I’ll admit it, I had initially struggled with how I felt about players like LSU’s Leonard Fournette and now Stanford’s Christian McCaffrey skipping their upcoming bowl games to concentrate on draft prep. I grew up in an era where it was unheard of to bail on your teammates, to be selfish and not do what was best for the team, but what was best for you.
But I have come around on this. Times have changed. There is so much to risk by playing for players who are guaranteed first-round picks. These college players have spent the majority of their lives preparing for this very opportunity to get drafted and make football their career. They are not paid for the games they played in college. But their schools are.
Let’s face it, the bowl games are just not what they used to be. No one cares. What do the bowls really mean? Just more money for the schools. So yes, I have come around and understand the decisions by Fournette and now McCaffrey not to play in the Citrus Bowl and the Sun Bowl, respectively. They are not playing in the four-team playoff; if they were, I am sure they would play because they would be playing for a chance to win a championship. But most of these bowl games are meaningless.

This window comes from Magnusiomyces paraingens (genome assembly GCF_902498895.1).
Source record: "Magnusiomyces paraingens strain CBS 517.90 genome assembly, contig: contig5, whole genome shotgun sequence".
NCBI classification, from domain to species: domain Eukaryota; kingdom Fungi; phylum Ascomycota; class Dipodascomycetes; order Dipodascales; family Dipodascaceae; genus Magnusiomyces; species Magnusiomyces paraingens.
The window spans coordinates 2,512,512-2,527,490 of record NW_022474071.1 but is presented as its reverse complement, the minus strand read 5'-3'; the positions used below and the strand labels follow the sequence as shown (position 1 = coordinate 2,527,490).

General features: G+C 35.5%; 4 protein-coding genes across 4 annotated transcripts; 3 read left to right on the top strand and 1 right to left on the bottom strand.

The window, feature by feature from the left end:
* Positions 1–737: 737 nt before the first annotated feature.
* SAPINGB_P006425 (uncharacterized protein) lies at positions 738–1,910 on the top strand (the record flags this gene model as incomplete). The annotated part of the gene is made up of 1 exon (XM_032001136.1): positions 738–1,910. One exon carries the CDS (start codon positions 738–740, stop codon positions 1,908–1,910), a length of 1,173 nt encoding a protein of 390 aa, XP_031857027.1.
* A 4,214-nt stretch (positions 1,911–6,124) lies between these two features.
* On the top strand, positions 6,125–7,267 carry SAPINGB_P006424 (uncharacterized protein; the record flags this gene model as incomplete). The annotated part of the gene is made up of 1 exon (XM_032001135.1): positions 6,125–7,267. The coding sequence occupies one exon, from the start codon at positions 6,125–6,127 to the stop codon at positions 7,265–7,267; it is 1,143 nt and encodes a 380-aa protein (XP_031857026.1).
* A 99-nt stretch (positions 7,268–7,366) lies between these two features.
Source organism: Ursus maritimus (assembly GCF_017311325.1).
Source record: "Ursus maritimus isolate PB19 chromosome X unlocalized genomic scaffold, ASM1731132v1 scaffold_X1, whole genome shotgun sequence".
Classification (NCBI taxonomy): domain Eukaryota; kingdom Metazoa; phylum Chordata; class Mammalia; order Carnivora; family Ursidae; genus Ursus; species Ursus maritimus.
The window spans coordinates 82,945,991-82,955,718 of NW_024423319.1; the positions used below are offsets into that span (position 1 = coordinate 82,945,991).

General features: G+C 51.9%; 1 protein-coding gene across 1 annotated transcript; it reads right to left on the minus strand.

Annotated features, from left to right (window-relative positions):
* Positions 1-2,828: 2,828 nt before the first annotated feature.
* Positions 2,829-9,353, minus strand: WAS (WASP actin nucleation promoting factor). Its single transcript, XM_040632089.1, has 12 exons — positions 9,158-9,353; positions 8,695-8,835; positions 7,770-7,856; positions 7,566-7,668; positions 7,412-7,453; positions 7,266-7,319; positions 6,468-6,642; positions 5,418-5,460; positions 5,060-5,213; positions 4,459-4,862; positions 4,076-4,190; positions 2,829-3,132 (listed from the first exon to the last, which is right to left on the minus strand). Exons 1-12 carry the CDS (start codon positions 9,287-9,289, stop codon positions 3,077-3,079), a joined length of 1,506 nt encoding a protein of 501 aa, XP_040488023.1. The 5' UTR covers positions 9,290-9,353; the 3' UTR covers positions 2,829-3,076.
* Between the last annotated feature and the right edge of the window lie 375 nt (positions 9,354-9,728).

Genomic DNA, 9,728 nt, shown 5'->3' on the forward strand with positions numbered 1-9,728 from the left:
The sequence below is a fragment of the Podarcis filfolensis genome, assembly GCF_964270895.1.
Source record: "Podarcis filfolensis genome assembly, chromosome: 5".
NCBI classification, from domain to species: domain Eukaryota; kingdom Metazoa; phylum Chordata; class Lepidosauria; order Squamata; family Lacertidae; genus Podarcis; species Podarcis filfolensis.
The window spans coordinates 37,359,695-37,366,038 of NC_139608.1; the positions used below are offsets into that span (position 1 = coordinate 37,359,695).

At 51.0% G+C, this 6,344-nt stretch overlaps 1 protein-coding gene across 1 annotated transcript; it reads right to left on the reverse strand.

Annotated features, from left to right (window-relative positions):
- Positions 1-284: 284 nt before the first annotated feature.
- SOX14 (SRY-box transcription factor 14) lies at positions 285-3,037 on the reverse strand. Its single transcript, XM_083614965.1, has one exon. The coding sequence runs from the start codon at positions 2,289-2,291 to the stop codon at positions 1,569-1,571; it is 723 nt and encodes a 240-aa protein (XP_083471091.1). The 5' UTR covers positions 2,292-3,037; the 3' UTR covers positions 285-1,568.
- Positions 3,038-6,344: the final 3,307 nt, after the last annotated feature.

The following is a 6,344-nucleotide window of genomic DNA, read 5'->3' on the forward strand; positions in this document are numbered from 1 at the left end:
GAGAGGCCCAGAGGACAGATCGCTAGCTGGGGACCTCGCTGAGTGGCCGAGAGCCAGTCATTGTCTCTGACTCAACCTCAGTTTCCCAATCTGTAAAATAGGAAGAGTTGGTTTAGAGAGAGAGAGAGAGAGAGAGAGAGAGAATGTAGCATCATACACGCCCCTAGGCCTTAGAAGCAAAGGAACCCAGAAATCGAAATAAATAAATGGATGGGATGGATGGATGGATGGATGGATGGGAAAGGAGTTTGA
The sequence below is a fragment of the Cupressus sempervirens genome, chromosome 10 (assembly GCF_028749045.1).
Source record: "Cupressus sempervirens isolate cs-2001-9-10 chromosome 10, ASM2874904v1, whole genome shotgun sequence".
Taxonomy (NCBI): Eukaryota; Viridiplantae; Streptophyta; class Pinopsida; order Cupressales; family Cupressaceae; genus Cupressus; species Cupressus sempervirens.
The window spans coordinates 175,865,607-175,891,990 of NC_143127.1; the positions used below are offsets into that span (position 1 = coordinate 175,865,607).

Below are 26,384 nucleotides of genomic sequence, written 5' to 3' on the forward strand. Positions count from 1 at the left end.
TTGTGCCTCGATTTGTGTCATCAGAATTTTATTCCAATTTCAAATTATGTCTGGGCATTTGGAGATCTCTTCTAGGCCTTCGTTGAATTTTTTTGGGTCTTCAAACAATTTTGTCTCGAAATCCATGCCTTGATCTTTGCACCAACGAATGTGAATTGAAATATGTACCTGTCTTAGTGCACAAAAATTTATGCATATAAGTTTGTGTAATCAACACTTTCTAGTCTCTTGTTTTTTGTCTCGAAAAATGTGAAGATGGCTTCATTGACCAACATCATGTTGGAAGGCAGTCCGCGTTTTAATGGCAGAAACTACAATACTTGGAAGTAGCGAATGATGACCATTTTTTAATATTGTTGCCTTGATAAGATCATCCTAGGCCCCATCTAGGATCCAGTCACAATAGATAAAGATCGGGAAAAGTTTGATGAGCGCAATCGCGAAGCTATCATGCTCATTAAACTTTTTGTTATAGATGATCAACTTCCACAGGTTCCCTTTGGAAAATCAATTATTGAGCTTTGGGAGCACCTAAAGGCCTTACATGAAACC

I am sure these players love their teammates, coaches and playing the game. But with so much at stake they need to make the decision that is now best for them, not for the school. Our culture has changed. There is so much money at stake here. And while there are insurance policies for career-threatening injuries, there are not policies for a pulled hamstring, ankle injury, concussion or any other injury that can affect your ability to prepare for the combine and private workouts. There are no policies to protect a player from a minor injury that can drop them in the draft 10 spots, 20 spots or a round or two. Those drops can cost a player millions of dollars.
Look, let’s face it, the bowl games are way less important than the regular season unless you are in the playoffs. Many coaches start seniors as a reward, then play the younger players to get them the experience. The practice time is for the younger players. These bowl games are great for many players who want to be seen, who need to be seen. Players who can make an impact by having a great game and improve their draft status. I’m sure the backups to Fournette and McCaffrey are thrilled they will be getting the chance to show what they can do.
But for Fournette and McCaffrey, who are both projected first-round picks, playing in the game offers little motivation. And no NFL GM or coach is going to fault these players for not playing, I can guarantee you that.
Every player has to make their own choice. And with so much to risk, you can’t really fault the decisions by Fournette and McCaffrey. They are doing what is right for them and they earned that right.
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